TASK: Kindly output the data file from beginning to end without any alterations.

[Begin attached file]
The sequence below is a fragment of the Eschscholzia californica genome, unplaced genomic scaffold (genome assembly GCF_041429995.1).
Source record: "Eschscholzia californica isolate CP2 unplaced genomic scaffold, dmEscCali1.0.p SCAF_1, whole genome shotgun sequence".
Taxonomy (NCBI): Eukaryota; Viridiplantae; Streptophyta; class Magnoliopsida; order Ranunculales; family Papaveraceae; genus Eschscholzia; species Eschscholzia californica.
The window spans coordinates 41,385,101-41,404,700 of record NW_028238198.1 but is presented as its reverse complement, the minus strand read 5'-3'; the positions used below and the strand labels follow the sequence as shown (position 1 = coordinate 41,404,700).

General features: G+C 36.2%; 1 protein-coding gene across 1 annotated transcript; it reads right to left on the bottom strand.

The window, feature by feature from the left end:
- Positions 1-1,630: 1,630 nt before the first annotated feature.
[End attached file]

The sequence below is a fragment of the Eschscholzia californica genome, unplaced genomic scaffold (genome assembly GCF_041429995.1).
Source record: "Eschscholzia californica isolate CP2 unplaced genomic scaffold, dmEscCali1.0.p SCAF_1, whole genome shotgun sequence".
Taxonomy (NCBI): Eukaryota; Viridiplantae; Streptophyta; class Magnoliopsida; order Ranunculales; family Papaveraceae; genus Eschscholzia; species Eschscholzia californica.
The window spans coordinates 41,385,101-41,404,700 of record NW_028238198.1 but is presented as its reverse complement, the minus strand read 5'-3'; the positions used below and the strand labels follow the sequence as shown (position 1 = coordinate 41,404,700).

General features: G+C 36.2%; 1 protein-coding gene across 1 annotated transcript; it reads right to left on the bottom strand.

The window, feature by feature from the left end:
- Positions 1-1,630: 1,630 nt before the first annotated feature.